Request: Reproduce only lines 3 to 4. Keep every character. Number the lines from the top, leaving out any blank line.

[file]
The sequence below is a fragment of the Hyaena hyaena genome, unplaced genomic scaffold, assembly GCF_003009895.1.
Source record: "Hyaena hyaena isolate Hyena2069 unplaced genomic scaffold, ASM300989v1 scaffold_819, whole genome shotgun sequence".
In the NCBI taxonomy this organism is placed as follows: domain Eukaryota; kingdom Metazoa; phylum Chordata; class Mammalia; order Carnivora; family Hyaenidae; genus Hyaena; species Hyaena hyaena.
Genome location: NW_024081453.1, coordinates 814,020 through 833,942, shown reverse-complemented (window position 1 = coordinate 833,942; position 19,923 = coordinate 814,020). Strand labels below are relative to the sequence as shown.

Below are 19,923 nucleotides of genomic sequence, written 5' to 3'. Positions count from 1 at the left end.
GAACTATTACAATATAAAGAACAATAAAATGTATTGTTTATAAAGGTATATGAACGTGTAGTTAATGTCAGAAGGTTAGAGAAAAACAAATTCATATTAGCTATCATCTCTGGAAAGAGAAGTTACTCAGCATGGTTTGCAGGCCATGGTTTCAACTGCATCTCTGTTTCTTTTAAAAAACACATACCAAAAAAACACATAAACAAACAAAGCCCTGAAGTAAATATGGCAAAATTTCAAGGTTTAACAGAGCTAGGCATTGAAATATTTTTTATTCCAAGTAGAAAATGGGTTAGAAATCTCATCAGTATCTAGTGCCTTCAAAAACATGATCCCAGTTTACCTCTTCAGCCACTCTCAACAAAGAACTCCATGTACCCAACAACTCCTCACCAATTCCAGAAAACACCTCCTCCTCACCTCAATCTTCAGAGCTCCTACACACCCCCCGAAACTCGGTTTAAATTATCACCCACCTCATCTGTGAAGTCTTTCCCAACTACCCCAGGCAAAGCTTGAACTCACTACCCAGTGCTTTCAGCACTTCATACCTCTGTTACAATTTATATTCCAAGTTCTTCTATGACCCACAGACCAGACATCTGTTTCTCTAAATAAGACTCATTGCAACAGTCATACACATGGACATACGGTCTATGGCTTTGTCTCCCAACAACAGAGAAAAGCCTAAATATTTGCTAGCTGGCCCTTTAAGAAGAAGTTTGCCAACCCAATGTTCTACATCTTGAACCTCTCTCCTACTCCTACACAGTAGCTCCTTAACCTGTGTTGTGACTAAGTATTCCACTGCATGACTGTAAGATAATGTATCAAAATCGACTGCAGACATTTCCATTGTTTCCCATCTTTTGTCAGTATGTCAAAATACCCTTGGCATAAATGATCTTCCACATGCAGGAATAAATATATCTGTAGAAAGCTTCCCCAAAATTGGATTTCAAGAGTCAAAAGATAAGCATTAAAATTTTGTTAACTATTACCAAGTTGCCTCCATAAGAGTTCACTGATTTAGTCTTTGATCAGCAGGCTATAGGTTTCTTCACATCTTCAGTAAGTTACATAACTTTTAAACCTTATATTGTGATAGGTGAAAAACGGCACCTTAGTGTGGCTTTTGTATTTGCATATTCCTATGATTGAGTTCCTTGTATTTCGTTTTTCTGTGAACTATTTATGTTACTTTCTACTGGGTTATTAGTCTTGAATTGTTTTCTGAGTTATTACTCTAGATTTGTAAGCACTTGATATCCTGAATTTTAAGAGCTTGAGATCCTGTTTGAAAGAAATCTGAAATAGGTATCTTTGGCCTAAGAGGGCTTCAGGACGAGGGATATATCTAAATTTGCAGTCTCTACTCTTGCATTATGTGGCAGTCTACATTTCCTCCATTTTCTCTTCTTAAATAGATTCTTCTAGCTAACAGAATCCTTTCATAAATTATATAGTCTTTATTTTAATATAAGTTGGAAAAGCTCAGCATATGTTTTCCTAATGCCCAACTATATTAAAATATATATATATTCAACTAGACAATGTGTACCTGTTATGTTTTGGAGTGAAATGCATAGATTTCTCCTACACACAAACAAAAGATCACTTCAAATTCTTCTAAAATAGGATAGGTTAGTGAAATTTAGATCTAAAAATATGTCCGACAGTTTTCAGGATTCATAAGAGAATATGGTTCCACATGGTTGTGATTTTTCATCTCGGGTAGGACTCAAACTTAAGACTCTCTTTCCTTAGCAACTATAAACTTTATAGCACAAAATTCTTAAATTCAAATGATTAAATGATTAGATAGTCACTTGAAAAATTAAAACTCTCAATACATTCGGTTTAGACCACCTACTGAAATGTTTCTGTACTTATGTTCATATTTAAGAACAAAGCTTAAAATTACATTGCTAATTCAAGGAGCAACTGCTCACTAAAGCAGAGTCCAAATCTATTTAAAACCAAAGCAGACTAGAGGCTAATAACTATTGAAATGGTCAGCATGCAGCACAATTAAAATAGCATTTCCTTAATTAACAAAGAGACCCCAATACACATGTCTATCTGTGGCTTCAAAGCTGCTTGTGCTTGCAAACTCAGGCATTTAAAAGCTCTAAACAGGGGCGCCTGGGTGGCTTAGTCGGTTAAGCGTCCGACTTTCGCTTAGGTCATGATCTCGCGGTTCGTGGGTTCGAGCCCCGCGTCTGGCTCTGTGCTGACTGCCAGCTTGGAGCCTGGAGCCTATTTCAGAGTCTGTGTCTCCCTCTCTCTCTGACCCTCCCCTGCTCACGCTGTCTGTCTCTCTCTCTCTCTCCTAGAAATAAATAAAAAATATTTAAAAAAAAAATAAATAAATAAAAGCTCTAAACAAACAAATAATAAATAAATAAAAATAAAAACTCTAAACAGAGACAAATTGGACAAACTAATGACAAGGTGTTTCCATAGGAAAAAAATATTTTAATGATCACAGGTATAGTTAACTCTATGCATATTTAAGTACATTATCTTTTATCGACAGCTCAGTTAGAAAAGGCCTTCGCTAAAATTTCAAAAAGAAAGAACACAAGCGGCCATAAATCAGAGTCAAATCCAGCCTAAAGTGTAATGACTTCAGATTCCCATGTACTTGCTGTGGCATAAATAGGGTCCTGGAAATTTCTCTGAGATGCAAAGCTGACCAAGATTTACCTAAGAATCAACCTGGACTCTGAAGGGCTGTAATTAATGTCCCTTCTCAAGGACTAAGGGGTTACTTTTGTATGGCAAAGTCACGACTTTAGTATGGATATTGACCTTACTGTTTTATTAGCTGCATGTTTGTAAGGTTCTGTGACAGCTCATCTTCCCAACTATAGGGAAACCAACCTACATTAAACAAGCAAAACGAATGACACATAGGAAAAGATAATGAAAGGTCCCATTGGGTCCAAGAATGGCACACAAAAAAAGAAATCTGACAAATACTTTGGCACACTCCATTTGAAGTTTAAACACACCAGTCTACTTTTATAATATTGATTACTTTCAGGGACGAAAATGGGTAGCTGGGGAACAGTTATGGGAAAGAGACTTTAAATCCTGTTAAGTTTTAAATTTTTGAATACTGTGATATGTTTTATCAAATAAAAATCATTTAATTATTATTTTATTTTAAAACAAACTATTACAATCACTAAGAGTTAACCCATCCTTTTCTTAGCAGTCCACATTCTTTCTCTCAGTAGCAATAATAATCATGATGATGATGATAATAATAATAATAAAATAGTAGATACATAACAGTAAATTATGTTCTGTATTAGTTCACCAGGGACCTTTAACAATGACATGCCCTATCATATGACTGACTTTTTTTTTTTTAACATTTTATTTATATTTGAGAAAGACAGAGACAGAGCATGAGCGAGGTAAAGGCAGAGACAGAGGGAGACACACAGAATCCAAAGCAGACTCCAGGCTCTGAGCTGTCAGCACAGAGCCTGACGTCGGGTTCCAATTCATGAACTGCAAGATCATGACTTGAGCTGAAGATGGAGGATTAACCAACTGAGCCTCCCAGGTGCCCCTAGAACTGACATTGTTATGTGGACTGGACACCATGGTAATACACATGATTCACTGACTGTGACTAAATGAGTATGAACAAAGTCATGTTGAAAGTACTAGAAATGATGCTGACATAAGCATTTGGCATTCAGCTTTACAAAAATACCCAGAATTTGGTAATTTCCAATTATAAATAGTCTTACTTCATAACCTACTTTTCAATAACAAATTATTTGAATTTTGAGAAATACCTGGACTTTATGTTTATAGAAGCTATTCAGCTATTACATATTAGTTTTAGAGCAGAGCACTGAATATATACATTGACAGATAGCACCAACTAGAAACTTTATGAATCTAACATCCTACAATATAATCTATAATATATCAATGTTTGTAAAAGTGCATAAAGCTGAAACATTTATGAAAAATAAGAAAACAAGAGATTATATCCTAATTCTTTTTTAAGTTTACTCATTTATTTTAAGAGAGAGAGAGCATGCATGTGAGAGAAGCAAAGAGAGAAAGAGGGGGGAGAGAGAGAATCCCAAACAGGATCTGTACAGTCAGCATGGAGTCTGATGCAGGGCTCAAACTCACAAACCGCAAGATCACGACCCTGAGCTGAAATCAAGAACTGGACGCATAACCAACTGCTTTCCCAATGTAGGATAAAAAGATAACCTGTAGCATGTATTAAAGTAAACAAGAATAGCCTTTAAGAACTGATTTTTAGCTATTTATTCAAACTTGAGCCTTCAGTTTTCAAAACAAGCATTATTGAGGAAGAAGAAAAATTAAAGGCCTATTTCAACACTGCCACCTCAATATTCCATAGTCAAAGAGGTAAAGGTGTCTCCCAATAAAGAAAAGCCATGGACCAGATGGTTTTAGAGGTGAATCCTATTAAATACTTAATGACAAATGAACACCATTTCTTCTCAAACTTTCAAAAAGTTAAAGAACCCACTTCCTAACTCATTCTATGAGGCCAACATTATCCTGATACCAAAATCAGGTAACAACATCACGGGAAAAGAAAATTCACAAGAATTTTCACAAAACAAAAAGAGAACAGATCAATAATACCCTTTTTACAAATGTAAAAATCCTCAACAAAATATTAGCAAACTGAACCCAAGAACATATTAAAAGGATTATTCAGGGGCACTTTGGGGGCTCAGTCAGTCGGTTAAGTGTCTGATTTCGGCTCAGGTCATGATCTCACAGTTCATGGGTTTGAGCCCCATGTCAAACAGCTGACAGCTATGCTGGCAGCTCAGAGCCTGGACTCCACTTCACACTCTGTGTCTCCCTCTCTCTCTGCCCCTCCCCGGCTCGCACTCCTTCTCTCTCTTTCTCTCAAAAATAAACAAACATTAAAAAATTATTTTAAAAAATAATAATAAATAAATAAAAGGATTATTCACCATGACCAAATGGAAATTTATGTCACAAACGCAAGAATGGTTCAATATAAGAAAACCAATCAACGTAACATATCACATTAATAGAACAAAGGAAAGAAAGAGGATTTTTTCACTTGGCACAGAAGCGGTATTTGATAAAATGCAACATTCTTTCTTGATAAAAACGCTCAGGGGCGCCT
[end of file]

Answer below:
In the NCBI taxonomy this organism is placed as follows: domain Eukaryota; kingdom Metazoa; phylum Chordata; class Mammalia; order Carnivora; family Hyaenidae; genus Hyaena; species Hyaena hyaena.
Genome location: NW_024081453.1, coordinates 814,020 through 833,942, shown reverse-complemented (window position 1 = coordinate 833,942; position 19,923 = coordinate 814,020). Strand labels below are relative to the sequence as shown.